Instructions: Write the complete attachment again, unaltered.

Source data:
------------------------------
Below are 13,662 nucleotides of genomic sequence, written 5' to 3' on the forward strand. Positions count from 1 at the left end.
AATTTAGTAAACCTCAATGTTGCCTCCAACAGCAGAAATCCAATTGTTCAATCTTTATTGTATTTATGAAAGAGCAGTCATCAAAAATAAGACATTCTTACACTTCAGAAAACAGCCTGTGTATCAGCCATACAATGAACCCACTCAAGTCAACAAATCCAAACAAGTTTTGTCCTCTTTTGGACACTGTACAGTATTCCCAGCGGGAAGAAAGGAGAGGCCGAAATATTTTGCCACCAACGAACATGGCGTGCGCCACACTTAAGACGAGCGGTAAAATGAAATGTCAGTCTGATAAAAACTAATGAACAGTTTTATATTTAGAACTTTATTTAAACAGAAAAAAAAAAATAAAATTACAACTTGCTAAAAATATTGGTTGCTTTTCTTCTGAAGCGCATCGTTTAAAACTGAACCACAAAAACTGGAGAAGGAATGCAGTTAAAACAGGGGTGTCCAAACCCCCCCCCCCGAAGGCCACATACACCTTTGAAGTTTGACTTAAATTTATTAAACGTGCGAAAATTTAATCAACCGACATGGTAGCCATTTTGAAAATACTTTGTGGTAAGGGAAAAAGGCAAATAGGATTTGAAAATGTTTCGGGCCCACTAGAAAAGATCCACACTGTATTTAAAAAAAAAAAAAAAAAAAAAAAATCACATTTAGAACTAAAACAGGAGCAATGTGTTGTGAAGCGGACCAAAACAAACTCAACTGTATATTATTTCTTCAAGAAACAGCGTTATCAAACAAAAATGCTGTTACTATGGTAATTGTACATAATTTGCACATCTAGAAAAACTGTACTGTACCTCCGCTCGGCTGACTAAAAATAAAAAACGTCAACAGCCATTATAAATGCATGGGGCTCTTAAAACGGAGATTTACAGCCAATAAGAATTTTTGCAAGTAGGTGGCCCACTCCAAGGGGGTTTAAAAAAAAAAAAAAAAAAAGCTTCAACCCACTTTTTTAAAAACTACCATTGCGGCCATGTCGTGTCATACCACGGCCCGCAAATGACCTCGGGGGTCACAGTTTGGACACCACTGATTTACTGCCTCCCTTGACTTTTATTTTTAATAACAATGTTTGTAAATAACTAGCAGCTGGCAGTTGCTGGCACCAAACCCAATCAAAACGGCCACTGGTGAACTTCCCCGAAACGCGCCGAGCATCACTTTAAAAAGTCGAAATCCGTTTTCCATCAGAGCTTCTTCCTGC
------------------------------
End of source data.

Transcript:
Below are 13,662 nucleotides of genomic sequence, written 5' to 3' on the forward strand. Positions count from 1 at the left end.
AATTTAGTAAACCTCAATGTTGCCTCCAACAGCAGAAATCCAATTGTTCAATCTTTATTGTATTTATGAAAGAGCAGTCATCAAAAATAAGACATTCTTACACTTCAGAAAACAGCCTGTGTATCAGCCATACAATGAACCCACTCAAGTCAACAAATCCAAACAAGTTTTGTCCTCTTTTGGACACTGTACAGTATTCCCAGCGGGAAGAAAGGAGAGGCCGAAATATTTTGCCACCAACGAACATGGCGTGCGCCACACTTAAGACGAGCGGTAAAATGAAATGTCAGTCTGATAAAAACTAATGAACAGTTTTATATTTAGAACTTTATTTAAACAGAAAAAAAAAAATAAAATTACAACTTGCTAAAAATATTGGTTGCTTTTCTTCTGAAGCGCATCGTTTAAAACTGAACCACAAAAACTGGAGAAGGAATGCAGTTAAAACAGGGGTGTCCAAACCCCCCCCCCCGAAGGCCACATACACCTTTGAAGTTTGACTTAAATTTATTAAACGTGCGAAAATTTAATCAACCGACATGGTAGCCATTTTGAAAATACTTTGTGGTAAGGGAAAAAGGCAAATAGGATTTGAAAATGTTTCGGGCCCACTAGAAAAGATCCACACTGTATTTAAAAAAAAAAAAAAAAAAAAAAAATCACATTTAGAACTAAAACAGGAGCAATGTGTTGTGAAGCGGACCAAAACAAACTCAACTGTATATTATTTCTTCAAGAAACAGCGTTATCAAACAAAAATGCTGTTACTATGGTAATTGTACATAATTTGCACATCTAGAAAAACTGTACTGTACCTCCGCTCGGCTGACTAAAAATAAAAAACGTCAACAGCCATTATAAATGCATGGGGCTCTTAAAACGGAGATTTACAGCCAATAAGAATTTTTGCAAGTAGGTGGCCCACTCCAAGGGGGTTTAAAAAAAAAAAAAAAAAAAGCTTCAACCCACTTTTTTAAAAACTACCATTGCGGCCATGTCGTGTCATACCACGGCCCGCAAATGACCTCGGGGGTCACAGTTTGGACACCACTGATTTACTGCCTCCCTTGACTTTTATTTTTAATAACAATGTTTGTAAATAACTAGCAGCTGGCAGTTGCTGGCACCAAACCCAATCAAAACGGCCACTGGTGAACTTCCCCGAAACGCGCCGAGCATCACTTTAAAAAGTCGAAATCCGTTTTCCATCAGAGCTTCTTCCTGC